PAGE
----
Doug Scott, Ford truck marketing manager, says Ford understands dealer concerns and is keeping an eye on the segment. "There is a market for what we would consider a true compact, a truck that is significantly smaller and more affordable and has significantly better fuel economy than what you find in the full-size truck category.
"I would argue there aren't any true compacts in the market today," he says. "The challenge is to deliver that product with a good business case." He said Ford continues to evaluate the market.
Ford introduced a global Ranger pickup in 2011, the same year the U.S. Ranger went away. The pickup was developed overseas, is built in Thailand, and is sold in 188 markets -- but not the United States. Ford has no plans to bring it to the United States and has told dealers that for now it will stick with its strategy of selling just the F-150 pickup.
"The global Ranger is 90 percent of the size of an F-150," says a Ford spokesman. "It's a big truck."
In January, 23 percent of customers who traded in a Ranger for a new Ford chose F-150s, he says. Ford maintains that F-150s with a V-6 get better fuel economy than most small pickups. F-150s equipped with V-6 engines, rather than V-8s, accounted for 53 percent of the 2012 sales total, a rate that exceeded Ford's expectations.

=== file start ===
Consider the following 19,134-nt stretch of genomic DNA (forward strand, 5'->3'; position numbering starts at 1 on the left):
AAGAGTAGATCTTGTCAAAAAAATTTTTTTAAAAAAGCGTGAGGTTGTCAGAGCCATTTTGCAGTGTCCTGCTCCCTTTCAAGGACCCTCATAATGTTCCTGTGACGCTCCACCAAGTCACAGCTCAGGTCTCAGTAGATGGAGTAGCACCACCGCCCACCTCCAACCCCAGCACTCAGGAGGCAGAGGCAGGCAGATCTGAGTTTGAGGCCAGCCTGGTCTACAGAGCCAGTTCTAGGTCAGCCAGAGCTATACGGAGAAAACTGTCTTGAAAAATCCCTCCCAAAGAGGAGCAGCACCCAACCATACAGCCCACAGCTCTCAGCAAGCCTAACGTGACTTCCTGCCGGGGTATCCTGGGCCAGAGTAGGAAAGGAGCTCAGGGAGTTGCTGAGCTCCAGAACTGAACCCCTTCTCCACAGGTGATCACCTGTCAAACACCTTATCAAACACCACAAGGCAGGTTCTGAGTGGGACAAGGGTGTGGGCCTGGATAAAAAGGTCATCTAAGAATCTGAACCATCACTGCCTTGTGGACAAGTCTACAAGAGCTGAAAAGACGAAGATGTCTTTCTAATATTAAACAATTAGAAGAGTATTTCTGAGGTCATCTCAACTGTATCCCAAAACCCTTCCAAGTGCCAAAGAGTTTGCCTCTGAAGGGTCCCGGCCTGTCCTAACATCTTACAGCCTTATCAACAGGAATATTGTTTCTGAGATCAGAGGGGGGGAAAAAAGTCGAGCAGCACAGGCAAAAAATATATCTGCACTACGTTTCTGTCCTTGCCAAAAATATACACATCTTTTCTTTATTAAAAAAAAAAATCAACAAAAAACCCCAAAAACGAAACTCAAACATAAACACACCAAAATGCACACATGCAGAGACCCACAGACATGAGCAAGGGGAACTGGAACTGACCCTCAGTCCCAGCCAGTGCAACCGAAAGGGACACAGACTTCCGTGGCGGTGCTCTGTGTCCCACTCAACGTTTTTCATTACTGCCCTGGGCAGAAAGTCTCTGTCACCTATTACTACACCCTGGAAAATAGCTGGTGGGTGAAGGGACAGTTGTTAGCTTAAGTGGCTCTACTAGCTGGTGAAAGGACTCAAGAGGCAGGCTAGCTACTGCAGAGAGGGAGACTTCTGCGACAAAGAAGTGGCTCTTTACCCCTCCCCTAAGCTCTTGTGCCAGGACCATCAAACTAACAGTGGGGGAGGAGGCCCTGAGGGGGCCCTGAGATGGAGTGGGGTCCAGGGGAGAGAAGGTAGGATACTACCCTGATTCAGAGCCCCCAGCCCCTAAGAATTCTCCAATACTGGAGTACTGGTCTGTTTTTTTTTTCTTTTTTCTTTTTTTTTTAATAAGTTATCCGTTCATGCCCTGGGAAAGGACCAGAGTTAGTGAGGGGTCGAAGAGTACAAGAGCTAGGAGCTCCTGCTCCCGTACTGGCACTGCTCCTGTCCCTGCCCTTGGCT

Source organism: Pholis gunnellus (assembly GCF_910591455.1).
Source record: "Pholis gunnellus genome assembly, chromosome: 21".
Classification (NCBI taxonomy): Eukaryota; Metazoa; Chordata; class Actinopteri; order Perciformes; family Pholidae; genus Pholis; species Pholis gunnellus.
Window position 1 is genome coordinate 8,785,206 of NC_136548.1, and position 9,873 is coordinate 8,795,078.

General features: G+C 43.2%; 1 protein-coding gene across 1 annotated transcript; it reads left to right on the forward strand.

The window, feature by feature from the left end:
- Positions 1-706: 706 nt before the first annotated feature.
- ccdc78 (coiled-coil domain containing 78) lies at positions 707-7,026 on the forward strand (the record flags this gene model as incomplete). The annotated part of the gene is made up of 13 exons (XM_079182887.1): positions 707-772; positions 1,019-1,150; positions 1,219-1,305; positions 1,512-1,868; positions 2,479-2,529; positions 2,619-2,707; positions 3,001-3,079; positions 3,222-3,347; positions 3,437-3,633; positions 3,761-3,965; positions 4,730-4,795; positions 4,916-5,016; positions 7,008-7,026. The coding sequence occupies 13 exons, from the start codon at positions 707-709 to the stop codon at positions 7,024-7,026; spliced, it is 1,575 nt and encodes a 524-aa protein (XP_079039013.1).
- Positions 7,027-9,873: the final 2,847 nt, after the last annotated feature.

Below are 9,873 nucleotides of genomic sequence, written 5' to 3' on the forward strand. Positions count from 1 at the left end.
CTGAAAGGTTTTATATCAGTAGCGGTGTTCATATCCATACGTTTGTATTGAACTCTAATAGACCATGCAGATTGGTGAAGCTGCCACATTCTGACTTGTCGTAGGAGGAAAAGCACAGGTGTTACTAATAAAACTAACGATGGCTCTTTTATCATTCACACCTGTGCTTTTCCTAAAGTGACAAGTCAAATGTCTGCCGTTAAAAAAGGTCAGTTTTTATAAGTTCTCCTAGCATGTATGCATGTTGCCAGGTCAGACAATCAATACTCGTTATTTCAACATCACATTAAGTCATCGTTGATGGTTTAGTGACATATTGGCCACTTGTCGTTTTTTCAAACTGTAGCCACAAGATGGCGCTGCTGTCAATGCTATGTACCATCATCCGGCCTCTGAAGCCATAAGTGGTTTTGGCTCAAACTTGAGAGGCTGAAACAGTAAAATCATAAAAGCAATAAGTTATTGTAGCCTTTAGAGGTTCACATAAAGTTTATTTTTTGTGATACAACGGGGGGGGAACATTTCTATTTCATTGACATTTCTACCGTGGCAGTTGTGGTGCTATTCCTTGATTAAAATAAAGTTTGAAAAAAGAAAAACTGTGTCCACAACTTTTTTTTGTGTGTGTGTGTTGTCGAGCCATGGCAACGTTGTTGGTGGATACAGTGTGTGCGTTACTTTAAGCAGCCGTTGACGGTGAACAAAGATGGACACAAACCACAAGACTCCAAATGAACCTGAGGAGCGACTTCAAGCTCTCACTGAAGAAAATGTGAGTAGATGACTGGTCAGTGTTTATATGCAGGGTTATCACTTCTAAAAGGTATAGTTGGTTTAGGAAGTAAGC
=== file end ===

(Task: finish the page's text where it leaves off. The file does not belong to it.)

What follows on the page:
A 2013 F-150 XL Super Crew, powered by a 3.7-liter V-6, matches the 19 combined mpg rating of the 4.0-liter V-6 2013 Toyota Tacoma small pickup, according to Edmunds.com. But the 2013 four-cylinder Tacoma gets 19 mpg city and 24 mpg highway.
Ford dealers are interested in the global Ranger's diesel engine lineup, which includes a 3.2-liter five-cylinder and a 2.4-liter four-cylinder.
The 3.2-liter, used in the Transit commercial van to be sold in North America, is on some dealers' wish list for the F-150.
When Ford abandoned compact pickups in 2011, it enjoyed roughly a 25 percent share of a shrinking segment. In 2012, compact pickup sales totaled 264,197 units, down from 1.2 million in 1994, when Ford led the segment with 344,744 Ranger sales.
With the departure of Ford and Dodge in 2011, Toyota and General Motors were left as the last major players offering small pickups. The Tacoma's already dominant share of the segment shot up from 38 percent in 2011 to 54 percent in 2012.
GM stopped building the compact Chevrolet Colorado and GMC Canyon last August, and a redesigned compact pickup is expected next year.
Tom Libby, automotive forecast analyst for Polk, says there's every chance the segment could rebound, leading Ford to jump in again.
"The entire industry is moving down in terms of size. The segments that are losing share have been the segments that have big vehicles: large SUVs and full-size luxury cars, for example," he says. "If that trend continues, and it will because of CAFE, that segment could level off and begin to gain."